The Case of the Lagoon of Venice
- The Fondazione Eni Enrico Mattei series on Economics, the Environment and Sustainable Development
Edited by Anna Alberini, Paolo Rosato and Margherita Turvani
Chapter 8: What is the Value of Brownfields? A Review of Possible Approaches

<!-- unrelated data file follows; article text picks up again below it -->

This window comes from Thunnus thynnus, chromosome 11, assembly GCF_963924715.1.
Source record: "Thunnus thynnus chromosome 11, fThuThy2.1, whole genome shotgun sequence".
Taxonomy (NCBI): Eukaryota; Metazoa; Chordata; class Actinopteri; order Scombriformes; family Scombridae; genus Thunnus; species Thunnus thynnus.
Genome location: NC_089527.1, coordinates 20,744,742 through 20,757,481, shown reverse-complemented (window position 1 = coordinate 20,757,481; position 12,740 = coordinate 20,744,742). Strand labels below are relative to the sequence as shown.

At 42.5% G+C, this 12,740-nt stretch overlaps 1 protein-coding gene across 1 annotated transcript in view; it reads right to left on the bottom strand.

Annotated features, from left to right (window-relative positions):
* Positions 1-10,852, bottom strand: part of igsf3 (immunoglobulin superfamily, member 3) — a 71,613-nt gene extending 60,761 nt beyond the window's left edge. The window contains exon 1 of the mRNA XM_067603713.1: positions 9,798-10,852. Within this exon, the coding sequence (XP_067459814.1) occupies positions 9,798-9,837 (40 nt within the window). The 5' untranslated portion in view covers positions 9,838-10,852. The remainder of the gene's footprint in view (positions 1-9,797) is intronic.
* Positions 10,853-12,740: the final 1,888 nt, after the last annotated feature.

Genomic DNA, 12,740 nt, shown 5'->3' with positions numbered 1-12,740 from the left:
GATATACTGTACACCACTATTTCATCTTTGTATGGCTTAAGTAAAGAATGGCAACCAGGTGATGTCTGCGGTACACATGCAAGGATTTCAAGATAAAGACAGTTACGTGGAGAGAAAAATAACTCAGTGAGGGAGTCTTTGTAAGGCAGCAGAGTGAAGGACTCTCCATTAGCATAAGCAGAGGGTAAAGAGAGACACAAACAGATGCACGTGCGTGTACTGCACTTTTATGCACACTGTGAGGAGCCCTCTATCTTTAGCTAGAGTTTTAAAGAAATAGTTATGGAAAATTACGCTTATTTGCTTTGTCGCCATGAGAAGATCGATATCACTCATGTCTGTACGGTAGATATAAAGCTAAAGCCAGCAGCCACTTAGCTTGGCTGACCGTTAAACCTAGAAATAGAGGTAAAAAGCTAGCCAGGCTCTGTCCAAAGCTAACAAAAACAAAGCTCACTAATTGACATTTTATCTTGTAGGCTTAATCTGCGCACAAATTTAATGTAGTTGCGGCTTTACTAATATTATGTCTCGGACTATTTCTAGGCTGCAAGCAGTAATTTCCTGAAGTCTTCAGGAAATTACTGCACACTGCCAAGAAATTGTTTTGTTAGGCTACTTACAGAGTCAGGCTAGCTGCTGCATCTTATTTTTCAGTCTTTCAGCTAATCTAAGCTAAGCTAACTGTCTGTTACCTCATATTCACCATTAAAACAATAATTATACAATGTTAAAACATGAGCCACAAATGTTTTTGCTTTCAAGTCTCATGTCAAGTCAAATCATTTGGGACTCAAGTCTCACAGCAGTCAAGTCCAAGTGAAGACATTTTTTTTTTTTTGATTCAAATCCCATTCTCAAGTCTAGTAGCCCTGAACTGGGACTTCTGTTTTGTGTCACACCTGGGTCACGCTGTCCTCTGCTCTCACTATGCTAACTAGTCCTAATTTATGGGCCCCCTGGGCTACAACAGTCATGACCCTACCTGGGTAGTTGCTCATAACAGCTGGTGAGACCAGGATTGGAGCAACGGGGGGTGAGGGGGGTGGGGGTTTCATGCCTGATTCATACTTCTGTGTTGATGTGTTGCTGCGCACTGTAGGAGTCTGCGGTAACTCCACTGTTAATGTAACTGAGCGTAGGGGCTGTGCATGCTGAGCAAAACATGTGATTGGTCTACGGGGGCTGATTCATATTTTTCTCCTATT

08/05/2006 18.11 - Valuing Complex Natural Resource Systems – Chap 08 – p. 143 8. What is the Value of Brownfields? A Review of Possible Approaches Stefania Tonin 8.1 INTRODUCTION Brownfield redevelopment is currently considered to be one of the key factors for urban regeneration. According to the United States Environmental Protection Agency (US EPA), the term brownfield site means real property, the expansion, redevelopment, or reuse of which may be complicated by the presence or potential presence of a hazardous substance, pollutant, or contaminant (US EPA, 2001). Implicit in the word brownfield is the need to consider whether the land can be reused. Cleanup and redevelopment of these areas can contribute to creating new employment opportunities, maintaining or enhancing the quality of life, improving recreational opportunities, and enhancing environmental quality and other public goods. Acquiring, cleaning up and reusing old – and often abandoned – industrial sites can be an expensive and time-consuming undertaking (Bartsch, 2001). In many situations, private developers and financial institutions are not able, or willing, to act on their own to ensure that the full economic potential of site reuse will be achieved. Also, strict liability regimes and the possible adverse effect on human health and on the surrounding economy create hurdles to cleanup and reuse of brownfields. Contamination may affect the value of a site through three pathways: i) cost of cleaning up or containing the contamination; ii) the stigma factor which may persist even after the area is cleaned up; and iii) liability over future cleanup costs....
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